Someone called Veronica commented on the HBS Blog post “The War for the Soul of Advertising.” She suggested that my interpretation of the ads in question is sexist. (I don’t think I have the right to reproduce Veronica’s comment here. I will have to ask you to go here to see it.
My first reply, written last night around 11:00, was a little intemperate.
Veronica, I can’t help feeling this is a drive-by accusation. The use of this language judged by context and not by the instincts of an inquisitor is appropriate. I don’t object to showing someone as a “competent leader of outdoor expedition” but I wouldn’t have thought it wouldn’t take much interpretive skill to see that the ad in question makes the character in question look like a complete and utter idiot. (I mean, really, is the guy behind her actually made more secure by “watch your step.”) As to your difficulty figuring out “exactly” what my argument is, I would suggest reading it again. Thanks, Grant
My second reply, written this morning, was still more intemperate. So much for the clear light of day.
Veronica, I wanted to follow up on my original reply, my last night in haste about 11:00. As it turns out I am a fourth-generation feminist. My great-grandmother saw to that. I point this out not to argue that I am incapable of sexism. This is so deeply embedded in our culture and in our upbringings that I wouldn’t dare make this claim. I point it out to argue how seriously I take your accusation.
So let me give you a more detailed reply than the one I gave you last night. First, “brittle and shrill” is my reading of _a woman in an ad_. I am not imputing this to a real person! Second, it is the guy _in the ad_ who is “suffering” a call from his wife. Go back to the ad and you will see that _it is the ad_ that makes this guy nonchalant. And now to defend the creatives at BBDO. I believe they have made him so in order to set up the embarrassment that is to follow. I am not imputing his indifference, the ad is. And the ad is not doing it out of sexism, it is setting up the story to follow.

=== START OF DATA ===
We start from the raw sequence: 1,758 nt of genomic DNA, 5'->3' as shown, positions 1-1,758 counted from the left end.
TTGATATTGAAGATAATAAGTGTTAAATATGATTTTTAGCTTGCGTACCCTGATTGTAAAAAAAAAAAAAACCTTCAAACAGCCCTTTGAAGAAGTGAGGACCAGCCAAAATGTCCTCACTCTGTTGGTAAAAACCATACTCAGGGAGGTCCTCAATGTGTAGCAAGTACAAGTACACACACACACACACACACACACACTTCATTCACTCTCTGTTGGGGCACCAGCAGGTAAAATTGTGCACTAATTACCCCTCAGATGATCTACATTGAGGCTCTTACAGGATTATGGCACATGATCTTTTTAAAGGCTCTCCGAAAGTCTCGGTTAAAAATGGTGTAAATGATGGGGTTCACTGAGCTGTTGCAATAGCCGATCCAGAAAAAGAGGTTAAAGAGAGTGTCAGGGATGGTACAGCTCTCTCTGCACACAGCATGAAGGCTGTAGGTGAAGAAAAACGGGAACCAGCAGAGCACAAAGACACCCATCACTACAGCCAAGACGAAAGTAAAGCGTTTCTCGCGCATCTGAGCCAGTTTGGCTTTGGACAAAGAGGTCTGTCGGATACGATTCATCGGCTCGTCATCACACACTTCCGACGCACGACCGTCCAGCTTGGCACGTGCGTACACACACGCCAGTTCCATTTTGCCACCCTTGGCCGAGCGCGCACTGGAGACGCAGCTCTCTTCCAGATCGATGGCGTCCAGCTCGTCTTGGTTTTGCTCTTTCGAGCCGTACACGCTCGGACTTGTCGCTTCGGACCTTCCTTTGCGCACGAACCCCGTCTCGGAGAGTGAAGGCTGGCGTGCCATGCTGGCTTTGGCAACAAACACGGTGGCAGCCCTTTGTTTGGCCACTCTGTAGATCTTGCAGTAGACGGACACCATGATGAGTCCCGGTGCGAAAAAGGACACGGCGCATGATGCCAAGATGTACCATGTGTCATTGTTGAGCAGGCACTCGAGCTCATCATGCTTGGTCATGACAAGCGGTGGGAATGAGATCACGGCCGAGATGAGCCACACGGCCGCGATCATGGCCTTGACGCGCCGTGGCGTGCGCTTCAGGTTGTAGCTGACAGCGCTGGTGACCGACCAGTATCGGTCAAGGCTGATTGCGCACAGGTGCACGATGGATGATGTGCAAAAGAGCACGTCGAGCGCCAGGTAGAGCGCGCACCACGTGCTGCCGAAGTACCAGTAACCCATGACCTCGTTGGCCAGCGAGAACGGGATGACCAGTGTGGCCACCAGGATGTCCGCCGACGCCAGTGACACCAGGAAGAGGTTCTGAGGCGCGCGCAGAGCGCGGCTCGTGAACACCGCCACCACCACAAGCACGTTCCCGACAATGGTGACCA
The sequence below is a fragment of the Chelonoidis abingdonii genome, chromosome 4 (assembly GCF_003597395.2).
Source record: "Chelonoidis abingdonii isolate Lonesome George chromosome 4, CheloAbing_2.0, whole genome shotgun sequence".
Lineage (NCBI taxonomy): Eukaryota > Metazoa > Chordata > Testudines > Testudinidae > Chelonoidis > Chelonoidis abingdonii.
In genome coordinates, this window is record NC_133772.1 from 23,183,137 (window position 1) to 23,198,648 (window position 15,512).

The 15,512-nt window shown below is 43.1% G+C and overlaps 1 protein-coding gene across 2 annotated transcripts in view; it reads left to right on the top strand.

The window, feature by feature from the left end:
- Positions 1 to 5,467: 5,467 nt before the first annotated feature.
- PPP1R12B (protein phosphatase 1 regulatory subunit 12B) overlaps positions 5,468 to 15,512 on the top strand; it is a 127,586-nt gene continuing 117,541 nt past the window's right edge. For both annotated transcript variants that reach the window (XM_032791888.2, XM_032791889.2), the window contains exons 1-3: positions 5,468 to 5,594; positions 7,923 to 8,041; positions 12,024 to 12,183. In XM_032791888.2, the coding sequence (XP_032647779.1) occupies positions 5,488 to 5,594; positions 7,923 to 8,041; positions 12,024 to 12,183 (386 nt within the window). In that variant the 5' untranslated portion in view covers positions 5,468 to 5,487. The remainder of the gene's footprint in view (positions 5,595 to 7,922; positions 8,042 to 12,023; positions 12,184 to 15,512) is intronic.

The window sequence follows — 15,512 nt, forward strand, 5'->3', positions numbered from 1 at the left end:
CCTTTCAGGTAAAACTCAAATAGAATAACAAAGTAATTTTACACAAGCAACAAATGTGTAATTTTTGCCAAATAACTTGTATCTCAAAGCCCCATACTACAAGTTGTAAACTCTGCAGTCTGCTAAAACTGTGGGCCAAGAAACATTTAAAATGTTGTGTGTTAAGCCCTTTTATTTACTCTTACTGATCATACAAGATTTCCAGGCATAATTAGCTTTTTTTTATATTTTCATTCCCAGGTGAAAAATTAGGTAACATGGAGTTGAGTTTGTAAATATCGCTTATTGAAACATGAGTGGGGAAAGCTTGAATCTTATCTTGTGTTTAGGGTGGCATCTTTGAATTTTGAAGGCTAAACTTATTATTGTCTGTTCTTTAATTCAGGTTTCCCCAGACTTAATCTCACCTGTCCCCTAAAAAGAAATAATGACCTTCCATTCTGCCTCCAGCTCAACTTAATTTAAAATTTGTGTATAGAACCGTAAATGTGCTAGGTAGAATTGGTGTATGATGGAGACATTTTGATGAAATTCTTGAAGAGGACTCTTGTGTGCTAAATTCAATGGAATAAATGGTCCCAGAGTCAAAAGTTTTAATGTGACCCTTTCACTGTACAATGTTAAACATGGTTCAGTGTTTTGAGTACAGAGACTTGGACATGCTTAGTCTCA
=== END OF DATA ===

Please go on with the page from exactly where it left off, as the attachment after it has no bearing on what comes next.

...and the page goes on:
Having accused me of sexism, you carry on to diminish the men in the ads…as middle school boys and people with the memory of a goldfish. This is so shockingly hypocritical as to test belief. You can’t accuse me of sexism and then engage in it.
Then to leap to the conclusion that I “don’t relate to ads with strong women in them” This is, well, a leap, isn’t it? Pray have a look at my blog, specifically a post called Lighting It Up at the Coca-Cola Company, February 17, 2006. This post lauds Mary Minnick then the CMO of the Coca-Cola Company.
[I begin with this quote from Hein and Sampey] “The strategy for the global Coke campaign is to make choosing Coke a purposeful act,” said Mary Minnick, the head of marketing strategy and innovation. “We don’t just want to be entertaining or be different, we want to be more relevant. We want to build a relationship with consumers, not hold a mirror up to them.” (from Hein, Kenneth, with Kathy Sampey. 2006. Pouring It On: Coke Unveils New Tagline, Products, Philosophy. Brandweek. December 08, 2005
[the post continues] This is an interesting model that marketers may with to conjure with. In the meantime, we may admire the recent Diet Coke ad (“Haircut”) that seems to me to capture and perhaps illuminate Minnick’s philosophy.
A young woman enters a very old fashioned barbershop. She emerges triumphant. The risk has paid off. She went into the shop a great beauty. She emerges a great beauty who has claimed her beauty with an act of daring and imagination. [end of post passage]
I believe this establishes that I admire strong women in ads, and as makers of ads.
I pressed on to suggest that Veronica seemed to me to be practicing the blogging equivalent of “vexatious litigation” (as Wikipedia defines it: “legal action which is brought regardless of its merits, solely to harass…”) but by that time I was feeling a little less irritable.
I’m not sure exactly why I sharing this with you, to be honest. Your comments, please.